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The two basalt lions that make up the foot of the ramp leading to Capitoline Square, is one of the four fountains located at Capitoline Hill.

These fountains are relatively small, cup sized fountains. The basalt lions were restored in 1955 when the idea occurred to put the Capitoline Hill collection of Egyptian artifacts together. The fountains were previously removed in 1880, but were refurbished and restored to earlier versions with the lions being incorporated.
During the times of new elections of Popes or senators, during the 17th Century, the Lion’s would pour wine from their spouts instead of the water. One would pour red and one would pour white wine. This was a wonderful source of entertainment for the people, as it would often cause a raucous as people vied to collect the wine in cups and jugs!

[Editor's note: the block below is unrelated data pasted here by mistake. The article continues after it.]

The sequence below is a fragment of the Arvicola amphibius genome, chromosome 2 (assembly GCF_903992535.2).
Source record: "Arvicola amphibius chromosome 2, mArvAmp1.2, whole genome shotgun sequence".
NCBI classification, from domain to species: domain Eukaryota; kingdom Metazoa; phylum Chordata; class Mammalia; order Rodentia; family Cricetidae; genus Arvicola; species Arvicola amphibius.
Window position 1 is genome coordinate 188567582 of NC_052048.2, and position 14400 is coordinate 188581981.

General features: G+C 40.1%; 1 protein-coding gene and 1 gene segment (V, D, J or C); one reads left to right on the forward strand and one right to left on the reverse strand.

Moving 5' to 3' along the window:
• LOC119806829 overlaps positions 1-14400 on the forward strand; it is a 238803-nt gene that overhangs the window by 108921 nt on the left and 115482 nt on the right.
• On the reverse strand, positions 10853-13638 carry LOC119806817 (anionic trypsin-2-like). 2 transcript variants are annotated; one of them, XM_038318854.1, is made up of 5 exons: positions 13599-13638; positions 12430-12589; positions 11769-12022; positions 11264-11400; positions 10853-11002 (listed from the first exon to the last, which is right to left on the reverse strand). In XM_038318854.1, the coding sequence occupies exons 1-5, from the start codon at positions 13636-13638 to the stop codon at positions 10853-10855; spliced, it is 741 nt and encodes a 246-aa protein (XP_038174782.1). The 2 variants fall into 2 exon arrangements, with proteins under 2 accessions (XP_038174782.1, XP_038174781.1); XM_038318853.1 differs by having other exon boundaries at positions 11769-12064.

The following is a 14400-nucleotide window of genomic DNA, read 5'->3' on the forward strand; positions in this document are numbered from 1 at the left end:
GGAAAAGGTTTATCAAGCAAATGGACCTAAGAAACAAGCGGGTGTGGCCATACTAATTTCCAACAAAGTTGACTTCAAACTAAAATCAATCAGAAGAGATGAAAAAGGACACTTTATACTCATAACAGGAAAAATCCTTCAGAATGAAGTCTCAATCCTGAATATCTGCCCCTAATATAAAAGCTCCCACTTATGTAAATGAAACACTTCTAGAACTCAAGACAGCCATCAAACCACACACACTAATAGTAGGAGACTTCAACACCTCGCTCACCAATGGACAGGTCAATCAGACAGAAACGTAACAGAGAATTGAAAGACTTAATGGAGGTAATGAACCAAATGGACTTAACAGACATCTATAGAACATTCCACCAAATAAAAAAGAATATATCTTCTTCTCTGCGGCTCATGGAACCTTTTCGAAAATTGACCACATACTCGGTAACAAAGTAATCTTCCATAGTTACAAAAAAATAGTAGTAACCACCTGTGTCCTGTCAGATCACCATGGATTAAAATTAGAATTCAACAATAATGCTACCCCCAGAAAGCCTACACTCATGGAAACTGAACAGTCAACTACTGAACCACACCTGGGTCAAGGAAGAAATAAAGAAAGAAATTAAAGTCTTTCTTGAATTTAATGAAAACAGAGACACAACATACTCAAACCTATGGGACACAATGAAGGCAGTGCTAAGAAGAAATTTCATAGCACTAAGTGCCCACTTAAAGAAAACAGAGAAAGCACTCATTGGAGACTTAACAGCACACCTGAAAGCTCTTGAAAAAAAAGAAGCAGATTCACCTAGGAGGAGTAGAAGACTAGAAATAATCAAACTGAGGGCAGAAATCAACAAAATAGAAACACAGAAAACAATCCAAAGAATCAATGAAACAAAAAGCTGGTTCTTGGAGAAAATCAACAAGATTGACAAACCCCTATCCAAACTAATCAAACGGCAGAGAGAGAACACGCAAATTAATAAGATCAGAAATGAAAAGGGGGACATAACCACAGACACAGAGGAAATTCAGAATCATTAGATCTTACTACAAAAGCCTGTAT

These Egyptian sculptures, made from pink-veined dark grey granite, were half lion and half sphinx. These provide a wonderful contrast to the travertine that made up so many of the features, and served as a wonderful precursor to the bronze of Marcus Aurelius. These lions were found in front of  the church of S. Stefano del Cacco, whose name came from the two black basalt lions from Numidia that were in front of the church during the time of Pius IV. The lions were transported to the Capiltoline to be used as ornaments to be placed at the steps that form the ramps leading up to the square.

The idea to turn these characters into a lively fountain occurred as water was brought to the Capitoline, around the same time as the construction for the fountain below the Senate Steps. The necessary holes were added to the lions and spouts were placed into their mouths. These lions, born over 2,000 years earlier, had to adapt to their new role, and did so in an exciting and wonderful way.